• Clarity AS100 Air Switch: Originally designed to operate a telephone, can be adapted for a variety of switch-operated devices. Note: this is a sensitive switch that does not need to be in the user’s mouth.
  • Ultimate Switch: Used as a head switch or for any part of the body, comes with a 19-inch gooseneck and universal clamp and can be attached to a bed, table top or wheelchair. Requires only the slightest touch, yet can withstand the abuse of gross body movements.
  • Ultra Light HD 1 Switch: Smaller than your thumb, this switch requires little pressure and provides tactile and audible feedback.

Colorado-Based Resources

  • BeyondSight.com: Colorado company that enhances the independence of those with vision impairments through adaptive technology.
  • YouCanTooCan.com: Denver-based retailer specializes in products designed to increase personal independence.

Additional Resources

  • AbleData: Doesn’t sell products, but provides objective information and links to many brands of assistive technology and rehabilitation equipment.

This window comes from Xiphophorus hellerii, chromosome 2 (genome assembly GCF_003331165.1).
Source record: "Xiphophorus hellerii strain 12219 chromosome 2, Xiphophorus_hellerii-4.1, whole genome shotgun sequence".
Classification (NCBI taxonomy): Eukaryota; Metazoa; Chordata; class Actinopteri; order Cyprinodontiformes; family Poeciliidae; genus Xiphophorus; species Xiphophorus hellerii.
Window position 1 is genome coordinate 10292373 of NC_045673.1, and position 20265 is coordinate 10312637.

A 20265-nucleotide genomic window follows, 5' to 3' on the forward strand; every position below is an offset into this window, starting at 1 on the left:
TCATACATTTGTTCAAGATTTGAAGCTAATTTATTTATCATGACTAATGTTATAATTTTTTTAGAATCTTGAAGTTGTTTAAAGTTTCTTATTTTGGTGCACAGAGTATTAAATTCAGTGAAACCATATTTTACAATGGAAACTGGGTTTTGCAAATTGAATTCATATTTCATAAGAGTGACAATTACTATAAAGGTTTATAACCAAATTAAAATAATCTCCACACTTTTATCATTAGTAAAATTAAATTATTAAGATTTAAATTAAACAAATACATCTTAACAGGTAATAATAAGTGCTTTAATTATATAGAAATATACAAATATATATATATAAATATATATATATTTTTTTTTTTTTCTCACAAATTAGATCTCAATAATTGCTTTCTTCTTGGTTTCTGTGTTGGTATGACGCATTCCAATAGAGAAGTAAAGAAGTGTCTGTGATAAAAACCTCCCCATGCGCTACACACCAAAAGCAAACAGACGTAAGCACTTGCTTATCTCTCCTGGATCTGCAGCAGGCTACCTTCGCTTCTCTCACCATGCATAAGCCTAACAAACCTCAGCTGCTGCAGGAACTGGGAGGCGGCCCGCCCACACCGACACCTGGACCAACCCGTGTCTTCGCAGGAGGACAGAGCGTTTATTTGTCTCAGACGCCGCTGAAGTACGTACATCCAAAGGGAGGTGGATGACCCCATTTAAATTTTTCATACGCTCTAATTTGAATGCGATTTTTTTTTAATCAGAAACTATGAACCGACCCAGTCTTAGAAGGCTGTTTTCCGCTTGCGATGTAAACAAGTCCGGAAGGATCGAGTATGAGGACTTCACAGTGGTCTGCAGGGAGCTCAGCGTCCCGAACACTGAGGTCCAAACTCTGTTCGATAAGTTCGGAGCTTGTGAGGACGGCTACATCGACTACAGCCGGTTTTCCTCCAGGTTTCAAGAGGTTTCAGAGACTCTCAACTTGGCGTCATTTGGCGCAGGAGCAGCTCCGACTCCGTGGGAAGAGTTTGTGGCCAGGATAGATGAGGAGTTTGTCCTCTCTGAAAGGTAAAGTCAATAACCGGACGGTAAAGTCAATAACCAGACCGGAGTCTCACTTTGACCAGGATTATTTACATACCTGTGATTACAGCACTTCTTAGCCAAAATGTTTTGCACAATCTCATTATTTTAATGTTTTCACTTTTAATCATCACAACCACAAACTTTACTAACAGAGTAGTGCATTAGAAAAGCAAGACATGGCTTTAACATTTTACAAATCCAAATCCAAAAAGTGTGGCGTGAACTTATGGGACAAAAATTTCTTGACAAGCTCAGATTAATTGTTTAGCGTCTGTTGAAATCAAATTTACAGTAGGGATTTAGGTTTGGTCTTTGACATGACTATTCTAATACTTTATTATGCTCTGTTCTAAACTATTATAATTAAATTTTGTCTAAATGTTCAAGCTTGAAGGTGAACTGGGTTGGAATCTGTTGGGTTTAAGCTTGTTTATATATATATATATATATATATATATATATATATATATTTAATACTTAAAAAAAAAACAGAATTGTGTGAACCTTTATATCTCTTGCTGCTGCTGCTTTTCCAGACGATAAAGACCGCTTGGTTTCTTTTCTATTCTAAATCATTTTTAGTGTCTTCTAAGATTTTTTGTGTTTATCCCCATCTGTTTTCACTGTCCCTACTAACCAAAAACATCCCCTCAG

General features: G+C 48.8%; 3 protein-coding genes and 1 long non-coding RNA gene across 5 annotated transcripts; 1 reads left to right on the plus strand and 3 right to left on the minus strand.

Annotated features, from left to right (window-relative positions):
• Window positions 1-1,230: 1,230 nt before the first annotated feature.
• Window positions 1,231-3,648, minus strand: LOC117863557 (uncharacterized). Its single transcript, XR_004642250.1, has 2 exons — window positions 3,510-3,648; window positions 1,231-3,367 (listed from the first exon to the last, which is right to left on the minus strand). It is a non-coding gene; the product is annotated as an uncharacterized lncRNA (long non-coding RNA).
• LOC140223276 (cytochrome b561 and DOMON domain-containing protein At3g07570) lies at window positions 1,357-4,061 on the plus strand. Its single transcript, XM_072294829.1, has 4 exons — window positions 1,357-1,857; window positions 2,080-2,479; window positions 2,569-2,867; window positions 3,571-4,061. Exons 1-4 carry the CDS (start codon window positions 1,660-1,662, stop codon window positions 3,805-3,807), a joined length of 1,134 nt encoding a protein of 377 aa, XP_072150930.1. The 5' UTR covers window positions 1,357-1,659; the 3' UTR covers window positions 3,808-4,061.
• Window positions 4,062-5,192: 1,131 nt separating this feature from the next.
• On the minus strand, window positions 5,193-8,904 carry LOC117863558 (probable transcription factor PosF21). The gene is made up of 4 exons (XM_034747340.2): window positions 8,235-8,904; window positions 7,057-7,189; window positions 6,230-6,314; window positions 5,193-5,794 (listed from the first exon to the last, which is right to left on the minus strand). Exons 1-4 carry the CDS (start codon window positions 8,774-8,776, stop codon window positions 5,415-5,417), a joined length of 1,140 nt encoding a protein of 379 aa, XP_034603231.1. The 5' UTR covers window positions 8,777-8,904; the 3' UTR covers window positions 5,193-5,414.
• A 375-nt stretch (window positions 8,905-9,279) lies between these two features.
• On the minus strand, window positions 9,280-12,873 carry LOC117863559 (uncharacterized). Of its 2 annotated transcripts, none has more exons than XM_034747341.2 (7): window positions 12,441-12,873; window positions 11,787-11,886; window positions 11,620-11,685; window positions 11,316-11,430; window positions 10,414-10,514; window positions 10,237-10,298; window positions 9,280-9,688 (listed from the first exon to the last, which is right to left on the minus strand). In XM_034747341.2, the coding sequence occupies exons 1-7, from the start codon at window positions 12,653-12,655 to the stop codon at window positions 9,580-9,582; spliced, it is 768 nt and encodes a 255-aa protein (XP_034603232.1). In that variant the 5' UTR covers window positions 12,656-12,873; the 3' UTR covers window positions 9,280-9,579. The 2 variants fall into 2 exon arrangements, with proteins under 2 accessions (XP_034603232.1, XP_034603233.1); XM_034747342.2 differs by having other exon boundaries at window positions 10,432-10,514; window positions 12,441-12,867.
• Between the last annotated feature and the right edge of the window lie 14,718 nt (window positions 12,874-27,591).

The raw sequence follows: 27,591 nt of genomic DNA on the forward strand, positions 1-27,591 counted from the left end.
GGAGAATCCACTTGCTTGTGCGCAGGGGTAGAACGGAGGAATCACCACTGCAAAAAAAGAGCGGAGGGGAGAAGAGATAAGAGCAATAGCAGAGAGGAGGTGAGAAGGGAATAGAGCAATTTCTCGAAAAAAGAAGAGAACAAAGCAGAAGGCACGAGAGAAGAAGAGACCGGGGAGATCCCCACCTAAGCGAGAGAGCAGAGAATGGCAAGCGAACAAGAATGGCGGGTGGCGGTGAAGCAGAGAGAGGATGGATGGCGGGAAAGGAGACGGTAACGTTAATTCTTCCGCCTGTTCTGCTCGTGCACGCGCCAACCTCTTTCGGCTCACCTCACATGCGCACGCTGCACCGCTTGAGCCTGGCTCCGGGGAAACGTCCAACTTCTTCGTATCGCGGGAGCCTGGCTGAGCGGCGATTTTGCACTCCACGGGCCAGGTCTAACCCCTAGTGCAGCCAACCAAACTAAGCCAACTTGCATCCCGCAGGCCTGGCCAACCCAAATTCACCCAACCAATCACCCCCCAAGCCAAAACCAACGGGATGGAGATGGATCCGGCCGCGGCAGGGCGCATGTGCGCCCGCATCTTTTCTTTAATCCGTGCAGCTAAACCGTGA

• AbleNet Inc.: Markets more than 800 technology products and curriculum solutions for professionals who serve those with disabilities, as well as the end-users themselves.
  • Broadened Horizons: Focuses on equipment for individuals with limited or no use of their hands and arms. Their products focus on independent living, recreation, travel and environmental control.
  • Enabling Devices: Has been creating innovative communicators, toys and switches for individuals with disabilities for more than 35 years.
  • R.J. Cooper: Develops hardware and software products for those with special needs. The company’s goal is to provide “personalized solutions for challenging situations.”

* The Tech Lab offers these resources for educational purposes and does not endorse any products, including those mentioned on this site. Many others are available. Please check online for additional products, manufacturers and user reviews.